[Fwd: E;J.Ross: Chiapas blackout, May 3 (fwd)]

Ilan Shalif (gshalif@netvision.net.il)
Sun, 04 May 1997 22:30:36 +0300

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---------- Forwarded message ---------- Date: Sun, 4 May 1997 10:10:39 -0500 (CDT) From: Chiapas95 <owner-chiapas95@mundo.eco.utexas.edu> To: chiapas95@mundo.eco.utexas.edu Subject: E;J.Ross: Chiapas blackout, May 3

This posting has been forwarded to you as a service of Accion Zapatista de Austin.

---------- Forwarded message ---------- Date: Sat, 3 May 1997 13:30:10 -0400 (EDT) From: Mauricio Banda <mbanda@mail.mty.itesm.mx> Reply-To: mexico2000@mep-d.org To: Multiple Recipients of List Mexico2000 <mexico2000@mep-d.org> Subject: [J.Ross] Chiapas blackout

San Francisco Bay Guardian, April 9, 1997 WORLD VIEW Chiapas blackout

By John Ross TUXTLA GUTIERREZ, CHIAPAS, MEXICO -- From coast to coast and border to border, a low-intensity war is spreading across Mexico. Although it's not the sort detailed in Pentagon handbooks and practiced by CIA spooks, there are some similarities. This low-intensity war is about power -- electric power. Mexican ratepayers here are battling recent Federal Electricity Commission (CFE) rate hikes by withholding their payments in a massive strike. In Chiapas the CFE has responded by cutting off power to a quarter of the state's population. The people are not taking it lightly. CFE offices have been burned down and CFE officials taken hostage in Pijijapan, on the blazing Chiapas coast, where air conditioning units boost the monthly wattage and drive electric bills sky high. When CFE employees show up to disconnect lines, they are sometimes stoned or shot; one technician was killed in Pueblo Nuevo Soistahuacan last November. Workers who climb light poles to pull down lines of nonpaying customers risk having the poles set on fire under them. Chiapas CFE superintendent Rey David Jimenez calculates that 131,000 households, or 750,000 citizens, are now without lights. The rate strike -- activists are demanding a preferential rate -- has thus far cost the CFE about $1 million, estimates Jimenez, who warns that the state's electricity system is imperiled by the "no-pay culture." Since late 1996 hundreds of thousands of Mexicans have refused to pay what they consider to be exorbitant charges, which have tripled since the elimination of special government subsidies last year. In retaliation, CFE has cut off juice to entire municipalities, leaving substantial swaths of the nation in the dark.

The IMF crackdown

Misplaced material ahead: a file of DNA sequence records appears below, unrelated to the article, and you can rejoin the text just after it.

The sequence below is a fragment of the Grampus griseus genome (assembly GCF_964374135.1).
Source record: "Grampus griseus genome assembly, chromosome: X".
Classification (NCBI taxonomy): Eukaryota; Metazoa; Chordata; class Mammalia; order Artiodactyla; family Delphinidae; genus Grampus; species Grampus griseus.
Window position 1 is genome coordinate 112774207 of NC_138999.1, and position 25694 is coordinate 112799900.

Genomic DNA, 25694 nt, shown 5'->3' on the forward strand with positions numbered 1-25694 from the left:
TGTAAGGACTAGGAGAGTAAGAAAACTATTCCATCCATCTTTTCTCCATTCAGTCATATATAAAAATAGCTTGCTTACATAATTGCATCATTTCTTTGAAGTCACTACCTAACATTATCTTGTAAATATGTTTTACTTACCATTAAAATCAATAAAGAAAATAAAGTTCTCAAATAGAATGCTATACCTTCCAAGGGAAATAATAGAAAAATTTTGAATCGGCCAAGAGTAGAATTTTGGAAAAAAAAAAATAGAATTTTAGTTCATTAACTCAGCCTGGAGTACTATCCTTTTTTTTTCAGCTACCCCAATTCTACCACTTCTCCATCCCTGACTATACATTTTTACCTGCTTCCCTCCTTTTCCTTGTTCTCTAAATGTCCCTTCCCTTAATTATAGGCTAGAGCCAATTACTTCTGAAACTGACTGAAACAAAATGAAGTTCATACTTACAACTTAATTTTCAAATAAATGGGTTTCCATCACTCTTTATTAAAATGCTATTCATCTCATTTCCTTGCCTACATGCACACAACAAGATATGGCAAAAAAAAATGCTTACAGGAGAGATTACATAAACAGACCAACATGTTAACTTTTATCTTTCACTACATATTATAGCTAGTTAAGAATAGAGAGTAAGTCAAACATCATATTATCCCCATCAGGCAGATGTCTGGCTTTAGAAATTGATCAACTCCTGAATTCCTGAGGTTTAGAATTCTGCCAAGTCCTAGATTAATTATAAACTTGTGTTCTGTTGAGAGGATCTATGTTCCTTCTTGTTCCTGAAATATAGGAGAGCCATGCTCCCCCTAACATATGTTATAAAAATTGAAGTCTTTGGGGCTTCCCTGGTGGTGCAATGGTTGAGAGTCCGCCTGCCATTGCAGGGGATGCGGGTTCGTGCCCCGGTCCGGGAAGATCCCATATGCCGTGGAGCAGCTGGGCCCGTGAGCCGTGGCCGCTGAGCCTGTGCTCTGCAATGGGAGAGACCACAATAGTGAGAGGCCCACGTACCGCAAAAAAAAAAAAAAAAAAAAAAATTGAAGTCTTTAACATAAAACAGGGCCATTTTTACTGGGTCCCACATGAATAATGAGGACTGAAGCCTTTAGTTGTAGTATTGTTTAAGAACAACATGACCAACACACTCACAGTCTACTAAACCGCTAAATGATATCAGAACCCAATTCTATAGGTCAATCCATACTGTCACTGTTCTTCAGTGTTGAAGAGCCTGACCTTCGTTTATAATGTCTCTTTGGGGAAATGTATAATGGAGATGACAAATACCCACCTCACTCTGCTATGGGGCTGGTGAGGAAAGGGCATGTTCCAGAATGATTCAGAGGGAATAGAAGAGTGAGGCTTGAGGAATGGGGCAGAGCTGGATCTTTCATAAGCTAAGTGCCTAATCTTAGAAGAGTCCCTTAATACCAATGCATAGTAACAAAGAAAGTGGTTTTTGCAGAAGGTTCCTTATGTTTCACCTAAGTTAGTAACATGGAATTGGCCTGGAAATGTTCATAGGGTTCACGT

As with other recent rebellions in Mexico, the ratepayer insurrection first broke out in Chiapas, the country's southernmost state, and has since marched northward. Chiapas produces 45 percent of the nation's hydroelectric energy. Despite an infrastructure that has Chiapas-generated power being sold in northern Guatemala, two-thirds of indigenous households in the state remain unlit. Ever since the January 1994 rebellion of the Zapatista Army of National Liberation (EZLN), the Mexican government has been attempting to get electricity to the backwater villages of Chiapas. But once these communities are plugged in, families are finding it impossible to keep up with payments that have skyrocketed to as high as 300 pesos ($40) every two months to keep one bulb lit. One reason for the rate hikes: International Monetary Fund-ordered policies have ended decades of subsidies to underclass Mexicans. Last February interim governor Julio Ruiz Ferro inaugurated 200 kilometers of line that would illuminate hamlets in the Lacandon jungle canyons -- Zapatista territory. Meanwhile, CFE workers were busily cutting the current to thousands of homes in the same region for failing to keep up with payments. "We are asking a flat rate of 5 or 10 pesos a month," Gustavo Zarate, director of the Chiapas State Democratic Peoples' Assembly, said. "This would eliminate meters and meter readers and save the CFE an enormous amount that would easily offset any losses in revenue." The demand for a preferential rate was first made in 1994. Since then, the Chiapas ratepayer strikers have been organizing municipality by municipality; at least 38 of the state's 112 such jurisdictions are now participating, according to Zarate. In Ocosingo, which encompasses the Lacandon jungle, 1,500 representatives from the region's outlying communities met last October to set their own rates: 5 pesos a month for farming households, where electrical usage is often reduced to a single bulb, 10 pesos for urban dwellers, and 30 pesos for small businesses. Payments are actually being held in escrow, pending resolution of the dispute with the CFE. Following the Ocosingo assembly, representatives took over a local radio station to broadcast their decision to far-flung hamlets in the jungle. Now CFE workers are being dispatched to recalcitrant communities to start cutting off power. The suspension of electricity has had a painful effect on municipal life in towns like Jiquipilas, where water pumps have ceased to function and tortilla factories have been forced to shut down. "Without electricity, Jiquipilas is dead," town secretary Arturo Sosa said. The municipal market has also suffered, and fiestas have had to be canceled.